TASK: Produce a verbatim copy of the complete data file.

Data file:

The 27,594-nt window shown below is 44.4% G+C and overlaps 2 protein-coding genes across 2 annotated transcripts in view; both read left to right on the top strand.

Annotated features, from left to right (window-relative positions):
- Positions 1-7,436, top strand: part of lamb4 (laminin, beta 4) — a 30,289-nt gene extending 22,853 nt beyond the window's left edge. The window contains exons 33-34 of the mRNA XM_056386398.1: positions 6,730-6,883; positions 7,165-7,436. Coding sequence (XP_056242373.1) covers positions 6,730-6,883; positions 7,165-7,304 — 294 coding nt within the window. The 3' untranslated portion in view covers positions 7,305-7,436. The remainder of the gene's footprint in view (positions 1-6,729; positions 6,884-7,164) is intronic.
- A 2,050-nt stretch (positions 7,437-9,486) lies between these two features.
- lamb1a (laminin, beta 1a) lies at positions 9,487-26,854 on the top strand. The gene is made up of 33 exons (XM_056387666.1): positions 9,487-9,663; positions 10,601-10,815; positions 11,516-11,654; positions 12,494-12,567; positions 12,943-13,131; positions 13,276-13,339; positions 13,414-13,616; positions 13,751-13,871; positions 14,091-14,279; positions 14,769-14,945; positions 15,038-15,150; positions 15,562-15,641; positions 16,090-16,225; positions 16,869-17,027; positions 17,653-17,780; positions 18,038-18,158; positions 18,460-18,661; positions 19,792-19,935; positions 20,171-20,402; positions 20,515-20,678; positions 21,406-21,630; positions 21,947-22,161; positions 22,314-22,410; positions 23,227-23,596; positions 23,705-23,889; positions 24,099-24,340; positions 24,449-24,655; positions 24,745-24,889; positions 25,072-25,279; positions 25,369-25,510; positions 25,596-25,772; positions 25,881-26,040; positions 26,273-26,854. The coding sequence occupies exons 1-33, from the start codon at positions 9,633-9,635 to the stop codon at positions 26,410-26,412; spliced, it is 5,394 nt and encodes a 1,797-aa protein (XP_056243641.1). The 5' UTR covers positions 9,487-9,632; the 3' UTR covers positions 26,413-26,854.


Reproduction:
The 27,594-nt window shown below is 44.4% G+C and overlaps 2 protein-coding genes across 2 annotated transcripts in view; both read left to right on the top strand.

Annotated features, from left to right (window-relative positions):
- Positions 1-7,436, top strand: part of lamb4 (laminin, beta 4) — a 30,289-nt gene extending 22,853 nt beyond the window's left edge. The window contains exons 33-34 of the mRNA XM_056386398.1: positions 6,730-6,883; positions 7,165-7,436. Coding sequence (XP_056242373.1) covers positions 6,730-6,883; positions 7,165-7,304 — 294 coding nt within the window. The 3' untranslated portion in view covers positions 7,305-7,436. The remainder of the gene's footprint in view (positions 1-6,729; positions 6,884-7,164) is intronic.
- A 2,050-nt stretch (positions 7,437-9,486) lies between these two features.
- lamb1a (laminin, beta 1a) lies at positions 9,487-26,854 on the top strand. The gene is made up of 33 exons (XM_056387666.1): positions 9,487-9,663; positions 10,601-10,815; positions 11,516-11,654; positions 12,494-12,567; positions 12,943-13,131; positions 13,276-13,339; positions 13,414-13,616; positions 13,751-13,871; positions 14,091-14,279; positions 14,769-14,945; positions 15,038-15,150; positions 15,562-15,641; positions 16,090-16,225; positions 16,869-17,027; positions 17,653-17,780; positions 18,038-18,158; positions 18,460-18,661; positions 19,792-19,935; positions 20,171-20,402; positions 20,515-20,678; positions 21,406-21,630; positions 21,947-22,161; positions 22,314-22,410; positions 23,227-23,596; positions 23,705-23,889; positions 24,099-24,340; positions 24,449-24,655; positions 24,745-24,889; positions 25,072-25,279; positions 25,369-25,510; positions 25,596-25,772; positions 25,881-26,040; positions 26,273-26,854. The coding sequence occupies exons 1-33, from the start codon at positions 9,633-9,635 to the stop codon at positions 26,410-26,412; spliced, it is 5,394 nt and encodes a 1,797-aa protein (XP_056243641.1). The 5' UTR covers positions 9,487-9,632; the 3' UTR covers positions 26,413-26,854.